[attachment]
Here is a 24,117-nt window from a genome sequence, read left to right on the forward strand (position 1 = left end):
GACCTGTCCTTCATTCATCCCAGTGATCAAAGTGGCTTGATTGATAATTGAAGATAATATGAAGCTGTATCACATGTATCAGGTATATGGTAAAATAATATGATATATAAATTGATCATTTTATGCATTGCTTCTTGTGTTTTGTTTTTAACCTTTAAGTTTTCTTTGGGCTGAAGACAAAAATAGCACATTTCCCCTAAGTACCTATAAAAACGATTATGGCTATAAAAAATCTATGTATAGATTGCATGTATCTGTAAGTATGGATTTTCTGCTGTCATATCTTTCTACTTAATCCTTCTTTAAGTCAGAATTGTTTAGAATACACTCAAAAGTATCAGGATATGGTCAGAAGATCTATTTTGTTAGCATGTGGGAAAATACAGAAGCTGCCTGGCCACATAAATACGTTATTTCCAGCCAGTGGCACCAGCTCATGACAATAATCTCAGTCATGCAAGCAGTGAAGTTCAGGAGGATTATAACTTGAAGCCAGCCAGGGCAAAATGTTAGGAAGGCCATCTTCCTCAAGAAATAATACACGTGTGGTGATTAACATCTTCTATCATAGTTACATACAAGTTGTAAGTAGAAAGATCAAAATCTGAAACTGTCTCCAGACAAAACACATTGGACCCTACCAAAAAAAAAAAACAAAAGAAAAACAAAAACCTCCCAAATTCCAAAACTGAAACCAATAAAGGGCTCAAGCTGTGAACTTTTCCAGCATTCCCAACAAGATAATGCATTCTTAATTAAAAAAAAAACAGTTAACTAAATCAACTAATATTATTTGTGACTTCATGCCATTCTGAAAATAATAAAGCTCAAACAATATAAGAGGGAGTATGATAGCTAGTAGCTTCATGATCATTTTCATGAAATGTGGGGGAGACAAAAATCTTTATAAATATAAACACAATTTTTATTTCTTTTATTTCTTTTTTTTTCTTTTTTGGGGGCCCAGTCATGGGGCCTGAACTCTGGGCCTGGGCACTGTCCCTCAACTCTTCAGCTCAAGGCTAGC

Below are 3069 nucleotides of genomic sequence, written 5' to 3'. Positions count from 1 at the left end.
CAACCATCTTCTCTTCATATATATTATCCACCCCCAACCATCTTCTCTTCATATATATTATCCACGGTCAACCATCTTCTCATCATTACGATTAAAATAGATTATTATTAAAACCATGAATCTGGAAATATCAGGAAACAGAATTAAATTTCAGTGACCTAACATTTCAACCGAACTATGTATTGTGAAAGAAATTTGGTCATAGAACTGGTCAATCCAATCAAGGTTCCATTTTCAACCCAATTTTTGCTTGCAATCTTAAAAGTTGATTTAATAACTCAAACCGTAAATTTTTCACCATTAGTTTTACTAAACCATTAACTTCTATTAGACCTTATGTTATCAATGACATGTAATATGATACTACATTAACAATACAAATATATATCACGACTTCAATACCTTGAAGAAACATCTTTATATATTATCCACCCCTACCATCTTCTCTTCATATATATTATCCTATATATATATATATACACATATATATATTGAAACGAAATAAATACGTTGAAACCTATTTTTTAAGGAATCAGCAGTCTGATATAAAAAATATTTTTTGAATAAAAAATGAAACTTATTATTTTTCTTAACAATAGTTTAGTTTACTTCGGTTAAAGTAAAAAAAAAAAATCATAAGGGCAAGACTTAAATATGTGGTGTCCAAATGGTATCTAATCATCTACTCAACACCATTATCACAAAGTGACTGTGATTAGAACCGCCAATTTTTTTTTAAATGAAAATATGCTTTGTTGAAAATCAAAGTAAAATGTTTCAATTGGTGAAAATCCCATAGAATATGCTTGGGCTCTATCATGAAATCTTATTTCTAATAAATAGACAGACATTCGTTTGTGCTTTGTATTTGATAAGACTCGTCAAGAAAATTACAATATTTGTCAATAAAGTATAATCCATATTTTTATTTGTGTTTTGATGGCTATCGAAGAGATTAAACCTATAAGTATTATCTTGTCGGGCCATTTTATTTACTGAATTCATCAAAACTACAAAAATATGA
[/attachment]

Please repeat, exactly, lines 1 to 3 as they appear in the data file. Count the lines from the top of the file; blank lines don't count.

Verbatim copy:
Here is a 24,117-nt window from a genome sequence, read left to right on the forward strand (position 1 = left end):
GACCTGTCCTTCATTCATCCCAGTGATCAAAGTGGCTTGATTGATAATTGAAGATAATATGAAGCTGTATCACATGTATCAGGTATATGGTAAAATAATATGATATATAAATTGATCATTTTATGCATTGCTTCTTGTGTTTTGTTTTTAACCTTTAAGTTTTCTTTGGGCTGAAGACAAAAATAGCACATTTCCCCTAAGTACCTATAAAAACGATTATGGCTATAAAAAATCTATGTATAGATTGCATGTATCTGTAAGTATGGATTTTCTGCTGTCATATCTTTCTACTTAATCCTTCTTTAAGTCAGAATTGTTTAGAATACACTCAAAAGTATCAGGATATGGTCAGAAGATCTATTTTGTTAGCATGTGGGAAAATACAGAAGCTGCCTGGCCACATAAATACGTTATTTCCAGCCAGTGGCACCAGCTCATGACAATAATCTCAGTCATGCAAGCAGTGAAGTTCAGGAGGATTATAACTTGAAGCCAGCCAGGGCAAAATGTTAGGAAGGCCATCTTCCTCAAGAAATAATACACGTGTGGTGATTAACATCTTCTATCATAGTTACATACAAGTTGTAAGTAGAAAGATCAAAATCTGAAACTGTCTCCAGACAAAACACATTGGACCCTACCAAAAAAAAAAAACAAAAGAAAAACAAAAACCTCCCAAATTCCAAAACTGAAACCAATAAAGGGCTCAAGCTGTGAACTTTTCCAGCATTCCCAACAAGATAATGCATTCTTAATTAAAAAAAAAACAGTTAACTAAATCAACTAATATTATTTGTGACTTCATGCCATTCTGAAAATAATAAAGCTCAAACAATATAAGAGGGAGTATGATAGCTAGTAGCTTCATGATCATTTTCATGAAATGTGGGGGAGACAAAAATCTTTATAAATATAAACACAATTTTTATTTCTTTTATTTCTTTTTTTTTCTTTTTTGGGGGCCCAGTCATGGGGCCTGAACTCTGGGCCTGGGCACTGTCCCTCAACTCTTCAGCTCAAGGCTAGC

Below are 3069 nucleotides of genomic sequence, written 5' to 3'. Positions count from 1 at the left end.